Color me puzzled. Wall Street doesn't seem to like the proposed merger of HP and Compaq. What's not to like? In a declining PC market, two major forces are joining to survive a withering market. But what's making IT managers stand at attention is that two major server vendors are coming together.
Compaq was poised to be a major mid-range server player about four years ago. The company's then chairman and CEO Eckhard Pfeiffer had bought out Tandem, with its Himalayan line of massively parallel systems, and then moved on to acquire DEC and its OpenVMS, Digital Unix, and Alpha servers in early 1998. By April 1999, however, Compaq's board was running rampant with internal dissension, and it also panicked at a bad quarter, deciding that the cure to its ills was to fire Pfeiffer. Little did the company dream what bad times would be in store for it.
Though you could argue--and I do--that Pfeiffer's firing was the beginning of the end for Compaq, it certainly was the end of Compaq's mid-range computing initiatives. After a series of reorganizations, any advantage gained from the DEC and Tandem acquisitions was gone.
And now, HP and Carly Fiorina enter the picture. Though Fiorina hasn't been the superstar everyone hoped for, she's managed to keep HP floating higher in the water than Compaq and many other technology companies. One reason is that she's supported the PA-RISC architecture and the HP-9000 mid-range computers it powers--and the HP-UX that makes it all run. So what's in store for the server market? First, Intel will be a winner. Alpha's been on its death bed for what seems like forever, but it will be no more after 2004. PA-RISC has only been hanging on because HP correctly thought that the Itanium would take its own sweet time being released. By this time next year, expect to see HP-9000s and the renamed AlphaServers rolling off the production line with Itaniums under the hood. We won't see AlphaServers (ItaniumServers?) disappear, because there are still enough OpenVMS and Digital Unix customers out there to make it a small, but viable, market.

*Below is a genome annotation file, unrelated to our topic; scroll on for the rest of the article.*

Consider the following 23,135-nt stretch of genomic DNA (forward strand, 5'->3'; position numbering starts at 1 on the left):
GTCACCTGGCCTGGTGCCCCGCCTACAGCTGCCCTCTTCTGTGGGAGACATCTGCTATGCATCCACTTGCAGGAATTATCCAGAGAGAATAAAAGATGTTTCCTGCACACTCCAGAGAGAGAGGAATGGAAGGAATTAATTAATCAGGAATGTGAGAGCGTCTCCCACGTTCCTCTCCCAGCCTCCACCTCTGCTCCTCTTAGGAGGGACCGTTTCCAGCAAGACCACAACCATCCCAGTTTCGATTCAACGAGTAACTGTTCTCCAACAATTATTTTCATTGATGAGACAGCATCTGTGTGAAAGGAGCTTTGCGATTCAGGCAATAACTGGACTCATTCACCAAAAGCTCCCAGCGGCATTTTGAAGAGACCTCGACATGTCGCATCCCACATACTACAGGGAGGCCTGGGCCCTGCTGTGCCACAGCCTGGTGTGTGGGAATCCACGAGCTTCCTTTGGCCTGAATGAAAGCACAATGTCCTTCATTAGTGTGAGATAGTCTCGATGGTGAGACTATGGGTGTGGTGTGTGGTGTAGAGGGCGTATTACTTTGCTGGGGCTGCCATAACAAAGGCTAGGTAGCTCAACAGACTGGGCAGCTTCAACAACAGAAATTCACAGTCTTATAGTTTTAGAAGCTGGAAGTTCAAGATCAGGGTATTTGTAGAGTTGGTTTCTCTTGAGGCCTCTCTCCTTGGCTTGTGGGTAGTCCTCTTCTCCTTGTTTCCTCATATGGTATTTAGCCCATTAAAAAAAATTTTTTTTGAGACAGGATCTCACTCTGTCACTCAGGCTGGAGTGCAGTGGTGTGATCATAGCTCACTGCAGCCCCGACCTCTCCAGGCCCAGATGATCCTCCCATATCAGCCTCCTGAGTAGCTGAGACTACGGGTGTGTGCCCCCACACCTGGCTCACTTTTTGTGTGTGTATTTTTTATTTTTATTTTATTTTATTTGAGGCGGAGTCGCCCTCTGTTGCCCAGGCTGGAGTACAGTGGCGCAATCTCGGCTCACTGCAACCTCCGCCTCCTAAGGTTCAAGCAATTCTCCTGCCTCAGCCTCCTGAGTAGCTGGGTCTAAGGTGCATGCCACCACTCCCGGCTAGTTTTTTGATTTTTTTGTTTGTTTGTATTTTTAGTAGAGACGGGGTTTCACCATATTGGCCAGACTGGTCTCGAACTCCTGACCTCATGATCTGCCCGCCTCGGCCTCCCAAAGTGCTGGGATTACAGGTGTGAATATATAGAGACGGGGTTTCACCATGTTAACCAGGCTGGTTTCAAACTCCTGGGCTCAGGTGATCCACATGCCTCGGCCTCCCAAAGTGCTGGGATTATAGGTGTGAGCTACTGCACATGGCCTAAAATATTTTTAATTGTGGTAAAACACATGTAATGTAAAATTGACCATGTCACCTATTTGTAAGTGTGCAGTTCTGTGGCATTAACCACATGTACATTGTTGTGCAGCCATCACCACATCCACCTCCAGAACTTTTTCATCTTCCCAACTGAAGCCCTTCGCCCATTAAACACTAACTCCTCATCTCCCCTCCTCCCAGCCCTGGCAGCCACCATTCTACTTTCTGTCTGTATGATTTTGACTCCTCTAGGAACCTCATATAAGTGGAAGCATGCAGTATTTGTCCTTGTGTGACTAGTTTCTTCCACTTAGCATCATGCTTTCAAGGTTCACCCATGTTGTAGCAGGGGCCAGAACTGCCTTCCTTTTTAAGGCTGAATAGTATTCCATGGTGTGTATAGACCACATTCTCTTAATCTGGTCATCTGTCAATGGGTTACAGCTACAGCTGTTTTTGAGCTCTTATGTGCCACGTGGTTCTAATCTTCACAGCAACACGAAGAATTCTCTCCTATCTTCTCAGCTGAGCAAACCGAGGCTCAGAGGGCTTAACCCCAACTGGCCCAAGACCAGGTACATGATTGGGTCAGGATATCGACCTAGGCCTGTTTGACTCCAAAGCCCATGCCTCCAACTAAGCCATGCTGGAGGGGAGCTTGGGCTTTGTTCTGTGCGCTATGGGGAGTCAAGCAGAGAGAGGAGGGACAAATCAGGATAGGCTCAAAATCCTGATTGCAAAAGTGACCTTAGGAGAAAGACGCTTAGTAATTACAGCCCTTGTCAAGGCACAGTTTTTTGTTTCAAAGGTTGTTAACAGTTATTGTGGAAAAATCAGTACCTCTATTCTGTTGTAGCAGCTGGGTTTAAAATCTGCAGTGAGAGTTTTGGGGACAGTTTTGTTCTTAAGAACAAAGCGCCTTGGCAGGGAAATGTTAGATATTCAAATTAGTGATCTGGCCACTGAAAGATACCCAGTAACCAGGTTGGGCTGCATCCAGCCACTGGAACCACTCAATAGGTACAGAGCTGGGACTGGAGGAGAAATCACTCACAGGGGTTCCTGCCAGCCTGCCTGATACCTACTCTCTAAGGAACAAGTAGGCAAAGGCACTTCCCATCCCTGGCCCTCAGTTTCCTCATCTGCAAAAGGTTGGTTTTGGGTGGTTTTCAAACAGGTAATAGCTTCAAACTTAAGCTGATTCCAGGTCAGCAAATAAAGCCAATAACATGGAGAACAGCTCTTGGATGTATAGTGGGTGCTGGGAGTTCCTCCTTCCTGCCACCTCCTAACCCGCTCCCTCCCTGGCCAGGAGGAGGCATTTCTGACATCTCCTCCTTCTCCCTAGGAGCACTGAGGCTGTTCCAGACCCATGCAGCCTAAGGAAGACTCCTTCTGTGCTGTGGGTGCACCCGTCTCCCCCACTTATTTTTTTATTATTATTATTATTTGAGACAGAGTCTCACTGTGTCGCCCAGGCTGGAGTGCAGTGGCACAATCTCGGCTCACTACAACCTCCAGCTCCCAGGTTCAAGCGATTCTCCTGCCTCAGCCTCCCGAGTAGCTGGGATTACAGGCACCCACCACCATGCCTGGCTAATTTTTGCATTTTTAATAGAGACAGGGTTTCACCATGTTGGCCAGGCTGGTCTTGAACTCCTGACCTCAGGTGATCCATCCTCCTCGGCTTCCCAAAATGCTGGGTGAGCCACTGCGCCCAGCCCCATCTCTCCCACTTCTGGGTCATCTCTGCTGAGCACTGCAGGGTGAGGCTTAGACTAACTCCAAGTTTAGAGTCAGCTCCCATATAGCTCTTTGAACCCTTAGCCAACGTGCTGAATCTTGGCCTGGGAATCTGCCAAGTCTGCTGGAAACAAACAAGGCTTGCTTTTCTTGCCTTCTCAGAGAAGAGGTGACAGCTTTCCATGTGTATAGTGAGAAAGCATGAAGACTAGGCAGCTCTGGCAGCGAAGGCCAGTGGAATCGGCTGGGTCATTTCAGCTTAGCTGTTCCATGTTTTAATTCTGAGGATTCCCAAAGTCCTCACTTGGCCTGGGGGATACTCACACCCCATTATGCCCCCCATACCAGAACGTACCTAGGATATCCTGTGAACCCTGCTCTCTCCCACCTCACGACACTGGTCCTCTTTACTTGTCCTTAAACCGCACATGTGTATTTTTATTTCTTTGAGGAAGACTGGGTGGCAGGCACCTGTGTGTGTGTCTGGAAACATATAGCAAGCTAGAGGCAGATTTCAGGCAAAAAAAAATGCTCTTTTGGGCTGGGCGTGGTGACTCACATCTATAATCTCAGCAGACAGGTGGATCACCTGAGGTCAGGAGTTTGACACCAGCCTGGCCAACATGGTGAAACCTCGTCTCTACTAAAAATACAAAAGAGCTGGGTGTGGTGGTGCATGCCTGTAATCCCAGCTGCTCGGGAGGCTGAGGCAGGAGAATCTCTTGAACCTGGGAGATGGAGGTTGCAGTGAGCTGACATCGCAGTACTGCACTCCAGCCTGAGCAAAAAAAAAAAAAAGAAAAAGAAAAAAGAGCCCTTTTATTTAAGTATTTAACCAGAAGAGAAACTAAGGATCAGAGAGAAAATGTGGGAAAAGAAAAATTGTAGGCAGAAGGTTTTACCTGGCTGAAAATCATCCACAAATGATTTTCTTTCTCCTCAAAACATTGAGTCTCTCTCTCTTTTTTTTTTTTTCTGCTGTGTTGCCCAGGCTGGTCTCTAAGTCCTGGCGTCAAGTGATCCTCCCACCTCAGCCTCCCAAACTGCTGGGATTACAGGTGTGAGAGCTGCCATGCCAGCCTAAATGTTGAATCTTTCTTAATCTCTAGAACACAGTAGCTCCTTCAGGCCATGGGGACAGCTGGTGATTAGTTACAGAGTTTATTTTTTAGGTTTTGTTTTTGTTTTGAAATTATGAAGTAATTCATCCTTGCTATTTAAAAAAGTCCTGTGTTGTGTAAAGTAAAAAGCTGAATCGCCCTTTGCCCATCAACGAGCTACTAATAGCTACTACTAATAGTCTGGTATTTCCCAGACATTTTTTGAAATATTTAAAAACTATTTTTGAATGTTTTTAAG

The NonStop Himalayas will enjoy more attention. For the longest time, Compaq hasn't realized that it had a goose that laid golden eggs with Himalayas. Not everyone needs a computer that won't stop running, but when you need that kind of reliability, you really need it. Sun and IBM have made great strides in the non-stop marketplace because of poor Compaq management, but I don't see that continuing with HP in charge.
On the high-availability front, Compaq products will get a boost from the acquisition. Technically, as the August 1 "Single-System High Availability" report from D.H. Brown Associates shows, Tru64 Unix and AlphaServers do better in clustering situations than IBM and Sun solutions. HP will turn technical superiority into market gold.
As for the lower-end HP Netserver and Compaq Proliant networking servers, the Proliant (always a troublesome line, in my experience), will gradually be phased away in favor of Netserver. I'll be surprised if there's a new 2002 line of Proliants.
On the operating system front, Digital Unix and Open VMS will continue. They're reliable, solid, and their customers love them. I don't see much money being spent on improving them, though. Tru64 is another matter. I expect an Itanium port sometime in 2002. HP-UX has been doing better on both workstations and servers; if any proprietary Unix comes out strong from this union, it will be HP-UX.
Linux, though, will be the real winner. Both companies have strong Linux commitments that will grow even stronger. Red Hat and Caldera, both of which have strong relationships with Compaq, should do the best here. That is, if Compaq, as rumor has it, doesn't buy a Linux company between now and the merger. If I were a betting man, I'd put my money on seeing Linux as a standard offering across the hardware line (except for the Himalayas) within the next year.
Bottom line? HP, with the best of what Compaq has to offer, will finally be in a place to duke it out with IBM's RS/6000, AS/400, and xSeries NUMA lines, and Sun's complete product line. It also means that HP will be ready to fight it out with companies offering Microsoft .NET-based servers. With this acquisition, HP has taken a giant step forward in high-end servers and mid-range computing.
Steven has written about technology for more than 15 years. He was previously a programmer and network administrator for NASA and the Department of Defense. Steven is also currently chairman of the Internet Press Guild.